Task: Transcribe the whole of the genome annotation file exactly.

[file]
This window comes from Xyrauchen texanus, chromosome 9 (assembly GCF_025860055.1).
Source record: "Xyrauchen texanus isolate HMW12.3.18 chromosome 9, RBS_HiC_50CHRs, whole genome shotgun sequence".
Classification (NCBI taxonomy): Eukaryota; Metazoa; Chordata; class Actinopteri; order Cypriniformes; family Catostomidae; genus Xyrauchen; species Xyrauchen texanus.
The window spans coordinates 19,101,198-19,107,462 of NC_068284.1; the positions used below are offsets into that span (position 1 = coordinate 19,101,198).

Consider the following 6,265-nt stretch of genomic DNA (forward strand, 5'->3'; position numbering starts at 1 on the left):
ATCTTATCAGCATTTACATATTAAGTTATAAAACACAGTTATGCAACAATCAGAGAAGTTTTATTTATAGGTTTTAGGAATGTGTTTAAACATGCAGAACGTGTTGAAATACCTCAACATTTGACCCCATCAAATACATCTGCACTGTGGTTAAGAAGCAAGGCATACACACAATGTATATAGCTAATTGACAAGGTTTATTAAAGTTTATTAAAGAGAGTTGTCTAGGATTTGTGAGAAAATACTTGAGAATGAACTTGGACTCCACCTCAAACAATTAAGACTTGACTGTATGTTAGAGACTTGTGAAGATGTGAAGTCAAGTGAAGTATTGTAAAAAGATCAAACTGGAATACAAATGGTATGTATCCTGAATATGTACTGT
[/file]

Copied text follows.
This window comes from Xyrauchen texanus, chromosome 9 (assembly GCF_025860055.1).
Source record: "Xyrauchen texanus isolate HMW12.3.18 chromosome 9, RBS_HiC_50CHRs, whole genome shotgun sequence".
Classification (NCBI taxonomy): Eukaryota; Metazoa; Chordata; class Actinopteri; order Cypriniformes; family Catostomidae; genus Xyrauchen; species Xyrauchen texanus.
The window spans coordinates 19,101,198-19,107,462 of NC_068284.1; the positions used below are offsets into that span (position 1 = coordinate 19,101,198).

Consider the following 6,265-nt stretch of genomic DNA (forward strand, 5'->3'; position numbering starts at 1 on the left):
ATCTTATCAGCATTTACATATTAAGTTATAAAACACAGTTATGCAACAATCAGAGAAGTTTTATTTATAGGTTTTAGGAATGTGTTTAAACATGCAGAACGTGTTGAAATACCTCAACATTTGACCCCATCAAATACATCTGCACTGTGGTTAAGAAGCAAGGCATACACACAATGTATATAGCTAATTGACAAGGTTTATTAAAGTTTATTAAAGAGAGTTGTCTAGGATTTGTGAGAAAATACTTGAGAATGAACTTGGACTCCACCTCAAACAATTAAGACTTGACTGTATGTTAGAGACTTGTGAAGATGTGAAGTCAAGTGAAGTATTGTAAAAAGATCAAACTGGAATACAAATGGTATGTATCCTGAATATGTACTGT